« A Shocking Story | Main | Close Encounters Of The Deadly Kind »

U3A Writing: Love's Young Dream

HE was used to seeing many attractive young ladies but there was just something special about this one which attracted him. However, being there as part of the group providing the music, he didn’t get much chance to chat with her. Nevertheless, week after week SHE turned up and sat in her usual place and they exchanged furtive glances and smiles. The short time in the interval gave them the opportunity to talk and get to know each other better, and eventually a ‘courtship’ ensued.

Shirley Lingwood tells of the meeting and marriage of her parents - and of the house in which she spent her childhood.

Around eighty years ago in the mid-to-late 1920’s, Cupid’s dart flew across the ballroom from the slim, handsome pianist on the stage to the pretty auburn-haired girl sitting at the edge of the dance floor. His love of music and ability to play the piano had led to the formation of a quartet of musicians, who were invited on a regular basis to play for dancing in the local area – bookings for parties and special celebrations, but mainly for the more routine Saturday night dances at the local church hall.

HE was used to seeing many attractive young ladies but there was just something special about this one which attracted him. However, being there as part of the group providing the music, he didn’t get much chance to chat with her. Nevertheless, week after week SHE turned up and sat in her usual place and they exchanged furtive glances and smiles. The short time in the interval gave them the opportunity to talk and get to know each other better, and eventually a ‘courtship’ ensued. HE lived with his family quite near to the church, and not being a drinking man, his social life seemed to revolve around church events; SHE joined the church and was happy to be with HIM, whatever the occasion – even to sit out – like a wallflower at the dances where HE was on stage, at least they were together, well almost.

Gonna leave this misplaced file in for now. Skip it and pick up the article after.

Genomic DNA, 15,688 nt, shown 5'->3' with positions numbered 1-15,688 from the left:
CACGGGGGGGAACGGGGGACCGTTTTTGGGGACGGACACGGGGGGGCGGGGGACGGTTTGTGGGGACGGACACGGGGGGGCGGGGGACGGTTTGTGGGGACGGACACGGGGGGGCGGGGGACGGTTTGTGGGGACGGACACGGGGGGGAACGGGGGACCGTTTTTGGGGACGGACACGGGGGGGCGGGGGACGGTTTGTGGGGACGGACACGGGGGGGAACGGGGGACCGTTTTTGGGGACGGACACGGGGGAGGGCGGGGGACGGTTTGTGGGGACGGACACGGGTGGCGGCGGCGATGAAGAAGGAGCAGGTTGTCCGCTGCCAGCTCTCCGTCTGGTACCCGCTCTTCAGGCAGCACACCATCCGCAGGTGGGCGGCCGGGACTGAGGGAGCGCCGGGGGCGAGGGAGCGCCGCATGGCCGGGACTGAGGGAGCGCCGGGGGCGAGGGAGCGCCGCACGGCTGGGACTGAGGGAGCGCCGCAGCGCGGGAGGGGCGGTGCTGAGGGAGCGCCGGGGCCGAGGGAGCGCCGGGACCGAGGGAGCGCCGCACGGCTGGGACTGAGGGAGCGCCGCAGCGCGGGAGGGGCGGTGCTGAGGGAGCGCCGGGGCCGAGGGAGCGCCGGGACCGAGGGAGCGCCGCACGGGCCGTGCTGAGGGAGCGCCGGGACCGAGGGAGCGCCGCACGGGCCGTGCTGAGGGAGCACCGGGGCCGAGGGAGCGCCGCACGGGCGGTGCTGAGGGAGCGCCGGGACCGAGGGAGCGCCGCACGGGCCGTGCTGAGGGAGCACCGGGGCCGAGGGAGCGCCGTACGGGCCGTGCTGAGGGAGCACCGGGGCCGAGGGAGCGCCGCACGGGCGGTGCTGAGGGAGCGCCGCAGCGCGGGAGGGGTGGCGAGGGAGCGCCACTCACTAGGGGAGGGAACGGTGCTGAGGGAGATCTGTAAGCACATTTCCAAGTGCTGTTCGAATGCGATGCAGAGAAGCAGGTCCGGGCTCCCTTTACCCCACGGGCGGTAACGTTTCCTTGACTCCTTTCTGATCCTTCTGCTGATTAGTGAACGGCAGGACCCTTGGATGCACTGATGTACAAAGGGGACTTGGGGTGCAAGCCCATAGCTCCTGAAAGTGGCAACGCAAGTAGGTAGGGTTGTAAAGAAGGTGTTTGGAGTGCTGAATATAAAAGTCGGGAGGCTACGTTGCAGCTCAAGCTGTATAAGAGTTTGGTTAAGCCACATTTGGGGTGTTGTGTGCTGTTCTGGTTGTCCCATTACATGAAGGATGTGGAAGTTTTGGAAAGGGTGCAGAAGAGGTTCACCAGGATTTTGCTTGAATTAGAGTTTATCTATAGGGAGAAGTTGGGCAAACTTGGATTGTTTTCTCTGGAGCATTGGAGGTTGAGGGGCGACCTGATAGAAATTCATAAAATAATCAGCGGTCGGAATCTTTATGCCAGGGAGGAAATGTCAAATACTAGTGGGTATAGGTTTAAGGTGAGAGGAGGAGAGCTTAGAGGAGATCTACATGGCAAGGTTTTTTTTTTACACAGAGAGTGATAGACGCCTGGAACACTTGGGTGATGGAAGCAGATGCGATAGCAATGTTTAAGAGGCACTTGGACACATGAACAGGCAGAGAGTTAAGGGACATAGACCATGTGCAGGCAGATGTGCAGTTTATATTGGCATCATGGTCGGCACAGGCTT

THEIR wedding day was to be 7th June 1930 – Whit Saturday – at their church, and they went through just the same problems as the young folk of today, who want to set up home for the first time; to rent OR to buy being the question. They believed that to buy was the better thing to do and tried very hard to save for a deposit. HE was a sheet metal worker, having served an apprenticeship and on being promoted to the position of foreman, with an increase in wages to £3 a week, felt able to consider buying that lovely house they had seen locally; and don’t forget the extra spare-time earnings from playing in the band. SHE on the other hand was a warper in a local woollen textile mill, but also had a spare-time job of hairdressing, so could add a bit more to the coffers for the house they both so wanted.

SHE was always well dressed as her Aunt was an extremely capable seamstress and made the most beautiful clothes for others. She loved to make dresses for her niece to model, in order to bring in more business from seeing her creations being worn. The favourite Sunday-afternoon occupation was for crowds of young women and

men of the day to stroll up the central avenue of Greenhead Park, effectively displaying the latest fashions and eyeing up the opposite sex. HER Aunt would never make an exact copy of any of her models, but something similar, with some slight variation usually was accepted.

SHE had no formal training in hairdressing, but her cousin was a qualified barber with his own shop and in her free time she would offer to help in exchange for some instruction. Quite a profitable little side-line built up at lunchtimes in the mill, when the wooden stool was set up at the end of the loom, out would come her scissors and shears, and it was ‘short back and sides’ for all queuing up there at threepence a time.